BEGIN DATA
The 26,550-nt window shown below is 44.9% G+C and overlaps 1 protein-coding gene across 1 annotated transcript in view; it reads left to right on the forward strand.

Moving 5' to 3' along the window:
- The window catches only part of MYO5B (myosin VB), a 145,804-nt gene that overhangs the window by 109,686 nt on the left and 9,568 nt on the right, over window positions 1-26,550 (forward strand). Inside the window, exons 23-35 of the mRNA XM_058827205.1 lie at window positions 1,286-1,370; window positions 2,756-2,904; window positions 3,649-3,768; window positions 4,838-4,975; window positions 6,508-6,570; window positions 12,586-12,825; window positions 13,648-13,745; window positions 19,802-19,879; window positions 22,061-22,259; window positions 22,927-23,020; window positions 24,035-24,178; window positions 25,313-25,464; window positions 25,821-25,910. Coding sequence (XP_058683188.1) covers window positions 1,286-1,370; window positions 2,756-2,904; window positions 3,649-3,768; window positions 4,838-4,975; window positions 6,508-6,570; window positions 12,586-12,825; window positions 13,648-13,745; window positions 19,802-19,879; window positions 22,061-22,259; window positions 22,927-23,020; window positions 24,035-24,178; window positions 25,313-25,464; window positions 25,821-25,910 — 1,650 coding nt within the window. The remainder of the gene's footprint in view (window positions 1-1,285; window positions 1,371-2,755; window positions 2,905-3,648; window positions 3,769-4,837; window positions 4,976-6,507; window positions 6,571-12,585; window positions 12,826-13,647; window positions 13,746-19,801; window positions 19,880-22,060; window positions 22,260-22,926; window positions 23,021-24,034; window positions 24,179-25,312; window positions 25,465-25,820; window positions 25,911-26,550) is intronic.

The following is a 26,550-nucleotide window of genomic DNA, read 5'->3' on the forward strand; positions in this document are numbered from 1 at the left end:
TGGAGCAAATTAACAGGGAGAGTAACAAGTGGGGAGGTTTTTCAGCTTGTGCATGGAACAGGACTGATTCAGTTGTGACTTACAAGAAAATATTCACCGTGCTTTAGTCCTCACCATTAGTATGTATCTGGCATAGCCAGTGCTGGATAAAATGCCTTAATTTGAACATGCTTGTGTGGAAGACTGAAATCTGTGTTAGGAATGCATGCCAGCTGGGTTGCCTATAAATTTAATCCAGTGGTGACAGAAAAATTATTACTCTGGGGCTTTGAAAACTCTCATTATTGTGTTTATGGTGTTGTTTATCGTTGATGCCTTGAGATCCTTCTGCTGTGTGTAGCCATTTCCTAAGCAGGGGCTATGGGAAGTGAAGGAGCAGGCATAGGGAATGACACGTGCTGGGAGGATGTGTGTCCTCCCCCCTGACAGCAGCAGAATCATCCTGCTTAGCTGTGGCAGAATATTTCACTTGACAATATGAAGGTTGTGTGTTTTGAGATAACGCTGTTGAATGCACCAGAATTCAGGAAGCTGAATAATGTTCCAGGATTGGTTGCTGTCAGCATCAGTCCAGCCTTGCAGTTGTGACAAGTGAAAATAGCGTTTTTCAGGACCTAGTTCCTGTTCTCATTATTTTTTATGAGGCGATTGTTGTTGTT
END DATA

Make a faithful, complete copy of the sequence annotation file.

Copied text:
The 26,550-nt window shown below is 44.9% G+C and overlaps 1 protein-coding gene across 1 annotated transcript in view; it reads left to right on the forward strand.

Moving 5' to 3' along the window:
- The window catches only part of MYO5B (myosin VB), a 145,804-nt gene that overhangs the window by 109,686 nt on the left and 9,568 nt on the right, over window positions 1-26,550 (forward strand). Inside the window, exons 23-35 of the mRNA XM_058827205.1 lie at window positions 1,286-1,370; window positions 2,756-2,904; window positions 3,649-3,768; window positions 4,838-4,975; window positions 6,508-6,570; window positions 12,586-12,825; window positions 13,648-13,745; window positions 19,802-19,879; window positions 22,061-22,259; window positions 22,927-23,020; window positions 24,035-24,178; window positions 25,313-25,464; window positions 25,821-25,910. Coding sequence (XP_058683188.1) covers window positions 1,286-1,370; window positions 2,756-2,904; window positions 3,649-3,768; window positions 4,838-4,975; window positions 6,508-6,570; window positions 12,586-12,825; window positions 13,648-13,745; window positions 19,802-19,879; window positions 22,061-22,259; window positions 22,927-23,020; window positions 24,035-24,178; window positions 25,313-25,464; window positions 25,821-25,910 — 1,650 coding nt within the window. The remainder of the gene's footprint in view (window positions 1-1,285; window positions 1,371-2,755; window positions 2,905-3,648; window positions 3,769-4,837; window positions 4,976-6,507; window positions 6,571-12,585; window positions 12,826-13,647; window positions 13,746-19,801; window positions 19,880-22,060; window positions 22,260-22,926; window positions 23,021-24,034; window positions 24,179-25,312; window positions 25,465-25,820; window positions 25,911-26,550) is intronic.

The following is a 26,550-nucleotide window of genomic DNA, read 5'->3' on the forward strand; positions in this document are numbered from 1 at the left end:
TGGAGCAAATTAACAGGGAGAGTAACAAGTGGGGAGGTTTTTCAGCTTGTGCATGGAACAGGACTGATTCAGTTGTGACTTACAAGAAAATATTCACCGTGCTTTAGTCCTCACCATTAGTATGTATCTGGCATAGCCAGTGCTGGATAAAATGCCTTAATTTGAACATGCTTGTGTGGAAGACTGAAATCTGTGTTAGGAATGCATGCCAGCTGGGTTGCCTATAAATTTAATCCAGTGGTGACAGAAAAATTATTACTCTGGGGCTTTGAAAACTCTCATTATTGTGTTTATGGTGTTGTTTATCGTTGATGCCTTGAGATCCTTCTGCTGTGTGTAGCCATTTCCTAAGCAGGGGCTATGGGAAGTGAAGGAGCAGGCATAGGGAATGACACGTGCTGGGAGGATGTGTGTCCTCCCCCCTGACAGCAGCAGAATCATCCTGCTTAGCTGTGGCAGAATATTTCACTTGACAATATGAAGGTTGTGTGTTTTGAGATAACGCTGTTGAATGCACCAGAATTCAGGAAGCTGAATAATGTTCCAGGATTGGTTGCTGTCAGCATCAGTCCAGCCTTGCAGTTGTGACAAGTGAAAATAGCGTTTTTCAGGACCTAGTTCCTGTTCTCATTATTTTTTATGAGGCGATTGTTGTTGTT